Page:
The next night we drove across the West Seattle Bridge across the Puget Sound to go to Alkai Beach, to Salty’s restaurant, where we could dine while gazing at the Seattle skyline. Also, out in the middle of the bay there’s a float on which huge fat sea lions pile and bark their constant complaints that there are too many huge fat sea lion asses on this damn float.

This (above) is what a $50 piece of Copper River salmon looks like at Salty’s. Top Cat said it was worth every half-farthing.

My fish-n-chips were pretty good too.

The next day we headed to Edmunds.

Edmonds is a lovely town, as we walked around and poked into a few other book shops and Top Cat discovered that the wine shop there stocks a little-known Bordeaux that we discovered in the Cotes de Castillon— Chateau Robin — and he also found out that the wine we paid $40 for at Salty’s costs $14 out in the real world. It’s called 14 Hands and you will not regret spending $40 on it if you have to.

So we got a bottle of 14 Hands and drove to have a look at the coastal town of Mukilteo.

We had heard that Mulkiteo is a fine place to watch the sunset.

It was a tiny bit chilly, slightly colder than usual for May, and windy, and we had an open bottle of wine, so we sat in the car and opened a small bag of pretzels that Top Cat had been carrying in his jacket pocket for four days, and I opened the doggy-bag (Styrofoam box) that I’d got for the half sandwich I couldn’t finish at lunch, and we hunkered down for the view.

The light got dimmer, the wind got colder, it began to rain, the seagulls called one another, and we kept toasting our luck in being together in a rented car with left overs on the edge of the beautiful Puget Sound.

Here’s what a priceless dining experience in the Great Pacific Northwest looks like.

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Overheard at the Commerce Bank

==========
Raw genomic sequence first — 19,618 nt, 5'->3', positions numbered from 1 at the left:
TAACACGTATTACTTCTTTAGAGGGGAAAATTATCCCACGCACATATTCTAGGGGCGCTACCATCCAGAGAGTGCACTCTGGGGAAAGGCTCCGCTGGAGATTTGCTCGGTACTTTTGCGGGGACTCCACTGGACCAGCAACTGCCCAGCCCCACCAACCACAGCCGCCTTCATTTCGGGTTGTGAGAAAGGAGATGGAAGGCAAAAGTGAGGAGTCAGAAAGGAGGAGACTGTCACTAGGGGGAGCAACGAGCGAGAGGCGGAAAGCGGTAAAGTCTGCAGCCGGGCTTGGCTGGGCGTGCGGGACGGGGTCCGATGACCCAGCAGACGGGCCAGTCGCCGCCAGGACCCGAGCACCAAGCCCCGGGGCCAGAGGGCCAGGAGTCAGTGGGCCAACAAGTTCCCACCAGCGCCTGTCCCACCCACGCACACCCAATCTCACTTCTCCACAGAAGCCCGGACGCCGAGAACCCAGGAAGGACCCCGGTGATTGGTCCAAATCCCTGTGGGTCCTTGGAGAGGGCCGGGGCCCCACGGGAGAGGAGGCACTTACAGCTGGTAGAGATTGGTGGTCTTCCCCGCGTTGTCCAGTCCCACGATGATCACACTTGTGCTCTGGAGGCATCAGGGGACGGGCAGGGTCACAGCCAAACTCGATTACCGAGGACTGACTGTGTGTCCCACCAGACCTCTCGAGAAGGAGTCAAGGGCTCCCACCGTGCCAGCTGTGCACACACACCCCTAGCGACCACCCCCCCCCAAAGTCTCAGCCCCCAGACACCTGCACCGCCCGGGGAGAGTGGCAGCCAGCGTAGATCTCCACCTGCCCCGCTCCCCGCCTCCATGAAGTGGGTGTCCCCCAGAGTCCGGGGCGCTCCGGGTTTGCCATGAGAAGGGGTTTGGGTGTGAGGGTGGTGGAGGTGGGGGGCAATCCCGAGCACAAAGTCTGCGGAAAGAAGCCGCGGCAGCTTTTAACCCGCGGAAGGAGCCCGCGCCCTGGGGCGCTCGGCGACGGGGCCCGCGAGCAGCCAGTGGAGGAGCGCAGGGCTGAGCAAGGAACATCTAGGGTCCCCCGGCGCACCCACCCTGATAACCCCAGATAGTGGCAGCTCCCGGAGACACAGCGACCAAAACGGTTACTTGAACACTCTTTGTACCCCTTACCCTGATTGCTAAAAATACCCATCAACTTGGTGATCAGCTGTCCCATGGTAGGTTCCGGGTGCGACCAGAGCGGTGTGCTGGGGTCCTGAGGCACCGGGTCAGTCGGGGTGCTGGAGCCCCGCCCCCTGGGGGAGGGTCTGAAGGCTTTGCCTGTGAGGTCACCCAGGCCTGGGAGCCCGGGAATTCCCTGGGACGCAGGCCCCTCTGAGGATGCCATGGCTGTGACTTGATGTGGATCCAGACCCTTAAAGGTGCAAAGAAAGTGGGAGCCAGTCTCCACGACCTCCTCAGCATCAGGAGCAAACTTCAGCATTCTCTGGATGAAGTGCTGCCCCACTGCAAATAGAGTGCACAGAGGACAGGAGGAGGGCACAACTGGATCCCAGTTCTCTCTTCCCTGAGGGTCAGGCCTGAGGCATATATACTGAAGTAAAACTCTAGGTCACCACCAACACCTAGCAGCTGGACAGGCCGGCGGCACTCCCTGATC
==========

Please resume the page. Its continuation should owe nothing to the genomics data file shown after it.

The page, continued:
the scene:  A mother and her teenage daughter were on their way out.

The daughter , wearing very short cut off jeans,  had long glossy hair like you only get with an expensive hair salon blow out.

She was scowling at what looked like a deposit, or a withdrawal slip.

The mother looked exasperated, and as they passed me I heard the mother say to the girl (in a half-lecturing, half-annoyed tone of voice, clearly rebutting something the daughter had said shortly before):

“We are not poor.”

I let my eyes follow them out to the parking lot,  to see what kind of ride the “poor” kid had.

It was a white Mercedes SUV.

Then I went home and called to  order the Long Island Iced Tea Appreciation Society.

Although I was not drinking iced tea. It was just  a gin and tonic — but it was in a tea cup.

OK.

When I was a kid, it took me a long time  to figure out whether I was born rich, or not. Doesn’t every kid, at one point, ask their parents, “Are we rich?”

I know what answer I got. It was something along the lines, “We’re not rich and we’re not poor. Son’t worry about it.”

It didn’t take me long to figure out that my parents were smoothing over the fact that we were well on the poor side of a Mercedes SUV.

But I can honestly say that today, I am awfully rich. This is a picture of me, proof of how very rich I am these days.

And that’s only the 25% of it.

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I schlepped into Manhattan late last Thursday afternoon to deliver the finished manuscript of my Damn France Book.

I took a train into Manhattan, and a taxi to the Flatiron Building, and when I got to my editor’s office I took a photo of the Damn France Book sitting in her guest chair:

One of the reason I hand-deliver my manuscripts is because I get such a charge out of hanging out in my publisher’s offices, because my publisher is Bloomsbury, and Bloomsbury’s offices are in the historic Flatiron Building in New York City. You know the Flatiron:

Built in 1902, it’s been famous since it was erected on a peculiar triangle-shaped bit of land on 23rd Street in lower Manhattan.

In 1903, the artist Alfred Stieglitz made the first iconinc image of the Flatiron in a snow storm using that new fangled technology: photography.

In 1904, the artist Edward Steichen paid homage to Alfred with his iconic image of the Flatiron, using that new fangled technology: color photography.

The Flatiron is situated at the heart of lower Manhattan, where Broadway (an old Indian trail that slashes its age-old way diagonally down the isle of Manhattan) crosses Fifth Avenue.

See how the Flatiron is built like a triangle? Like a flatiron of yore? (Photo of a flatiron of yore to follow.)

On this visit to Bloomsbury, I was on a mission: I wanted to penetrate the inner sanctum, get to the heart of this publishing culture. I wanted to get here:

I wanted to get to the head office.

Well, they are very nice people at Bloomsbury. My editor, Kathy Belden, was more than happy to take me down into the pointy part of the building. Turns out that the Publisher of Bloomsbury, George Gibson, has his office in Bloomsbury’s front wedge of the Flatiron, on the third floor.

This is what a distinguished literary Publisher’s office looks like:

This is George’s desk, in the cradle of the Flatiron Building.